Tuned Into Tradition

“What one generation may have known, the next generation has never heard,” laments author/teacher/mandolin player Wayne Erbsen, who strives to prevent that traditional-music gap with his Warren Wilson Bluegrass Band. (l-r: Sam Atwood, Mason Via, Erbsen, Brady Lux, Kyle Gnadinger. Not pictured: vocalist AnnRamey Schwab.) Photo by Matt Rose

“What one generation may have known, the next generation has never heard,” laments author/teacher/mandolin player Wayne Erbsen, who strives to prevent that traditional-music gap with his Warren Wilson Bluegrass Band. (l-r: Sam Atwood, Mason Via, Erbsen, Brady Lux, Kyle Gnadinger. Not pictured: vocalist AnnRamey Schwab.) Photo by Matt Rose

Wayne Erbsen followed his love of folk music into a lifelong career. He pursued the muse across the country and landed at Warren Wilson College, where he’s been teaching traditional Appalachian music for 35 years. He’s also written more than 30 books about acoustic music, hosts the “Country Roots” show on WCQS — the radio station’s longest-running program — and mentors up-and-coming players in the Warren Wilson Bluegrass Band.

Erbsen grew up in Los Angeles, and as the folk revival hit full steam in the early 1960s, he and his family became regulars at the West Hollywood club The Ash Grove. Maybelle Carter, Lightnin’ Hopkins, Merle Travis, Bill Monroe, Son House, Doc Watson — one big name after another played that stage. “I was totally immersed in this giant sea of traditional music, and it was the whole spectrum of old-time bluegrass and jazz and swing and country,” Erbsen recalls. “I got to see the best of the best.”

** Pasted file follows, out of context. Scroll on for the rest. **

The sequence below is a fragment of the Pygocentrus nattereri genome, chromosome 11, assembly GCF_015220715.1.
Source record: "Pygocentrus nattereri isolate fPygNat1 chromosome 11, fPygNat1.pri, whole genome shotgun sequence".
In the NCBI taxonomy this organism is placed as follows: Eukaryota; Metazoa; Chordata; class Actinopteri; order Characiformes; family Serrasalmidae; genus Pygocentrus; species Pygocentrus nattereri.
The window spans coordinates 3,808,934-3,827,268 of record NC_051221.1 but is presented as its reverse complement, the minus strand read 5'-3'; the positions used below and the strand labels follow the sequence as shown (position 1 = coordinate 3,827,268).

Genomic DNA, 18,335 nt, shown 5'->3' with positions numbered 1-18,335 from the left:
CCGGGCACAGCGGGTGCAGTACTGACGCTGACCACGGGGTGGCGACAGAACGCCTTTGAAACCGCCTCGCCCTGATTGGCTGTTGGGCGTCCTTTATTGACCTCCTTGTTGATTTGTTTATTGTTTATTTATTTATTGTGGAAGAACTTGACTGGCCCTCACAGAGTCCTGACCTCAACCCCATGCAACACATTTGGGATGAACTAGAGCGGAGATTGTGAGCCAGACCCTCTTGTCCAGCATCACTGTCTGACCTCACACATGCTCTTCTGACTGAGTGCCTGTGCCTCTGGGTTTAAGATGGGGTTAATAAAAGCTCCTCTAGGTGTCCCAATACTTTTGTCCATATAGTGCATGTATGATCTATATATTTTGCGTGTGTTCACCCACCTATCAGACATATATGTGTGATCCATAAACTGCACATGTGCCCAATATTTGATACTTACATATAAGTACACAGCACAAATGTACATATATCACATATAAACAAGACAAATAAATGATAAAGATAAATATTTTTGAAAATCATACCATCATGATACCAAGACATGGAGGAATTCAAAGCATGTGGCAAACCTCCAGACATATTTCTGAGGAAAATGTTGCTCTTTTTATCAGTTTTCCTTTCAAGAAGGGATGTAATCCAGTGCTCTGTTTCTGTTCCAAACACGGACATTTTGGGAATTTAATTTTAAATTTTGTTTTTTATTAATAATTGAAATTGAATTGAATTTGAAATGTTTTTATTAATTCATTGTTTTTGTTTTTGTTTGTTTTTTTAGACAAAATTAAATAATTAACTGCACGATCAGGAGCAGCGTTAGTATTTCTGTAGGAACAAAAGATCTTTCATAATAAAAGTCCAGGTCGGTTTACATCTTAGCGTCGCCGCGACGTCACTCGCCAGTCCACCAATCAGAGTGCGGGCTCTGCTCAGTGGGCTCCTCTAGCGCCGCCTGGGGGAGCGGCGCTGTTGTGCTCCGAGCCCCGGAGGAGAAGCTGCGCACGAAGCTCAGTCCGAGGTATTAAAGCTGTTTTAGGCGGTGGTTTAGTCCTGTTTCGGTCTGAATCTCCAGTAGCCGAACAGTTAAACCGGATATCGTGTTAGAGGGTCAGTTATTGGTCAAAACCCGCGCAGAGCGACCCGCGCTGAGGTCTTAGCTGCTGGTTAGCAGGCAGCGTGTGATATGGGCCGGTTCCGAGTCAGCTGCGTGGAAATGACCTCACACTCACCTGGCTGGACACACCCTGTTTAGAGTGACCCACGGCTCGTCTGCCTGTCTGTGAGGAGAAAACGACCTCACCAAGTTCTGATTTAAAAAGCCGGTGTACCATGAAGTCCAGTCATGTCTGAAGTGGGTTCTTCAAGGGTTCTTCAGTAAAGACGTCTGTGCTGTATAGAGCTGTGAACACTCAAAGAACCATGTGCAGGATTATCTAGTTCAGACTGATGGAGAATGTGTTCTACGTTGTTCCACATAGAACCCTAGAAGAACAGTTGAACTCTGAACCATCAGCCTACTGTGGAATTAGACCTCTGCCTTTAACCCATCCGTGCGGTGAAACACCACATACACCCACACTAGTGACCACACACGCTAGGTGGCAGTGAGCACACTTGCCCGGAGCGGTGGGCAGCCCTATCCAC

He moved north to attend UC Berkeley, and lived in the Bay area from 1964 to ’72. “There’s an incredible amount of music there, but I wasn’t so tuned into the Grateful Dead and all of those bands,” Erbsen explains. “I was into bluegrass, so I missed out on some of the great rock and roll. That’s just the way it was. I was playing two or three nights a week in Berkeley after I graduated, and I was teaching.”

Trying to get closer to the roots of the music he loved, Erbsen hit the road and ended up taking a job teaching history at Central Piedmont Community College in Charlotte. He also designed the school’s first course on traditional Appalachian music. “I was kind of a fish out of water in California,” he remarks. “But when I got into the South, here were Southerners, Southern-mountain people who spoke the same language, so to speak. They pronounced their words the same way that Lester Flatt pronounced them on the bluegrass records I was listening to.”

Photo by Matt Rose

Photo by Matt Rose

In 1982, Erbsen became part of the Warren Wilson faculty. With former students like Molly Rose Reed and Eleanor Underhill (of the group Underhill Rose) having gone on to regional, even international acclaim, Erbsen now views music as part of the school’s image.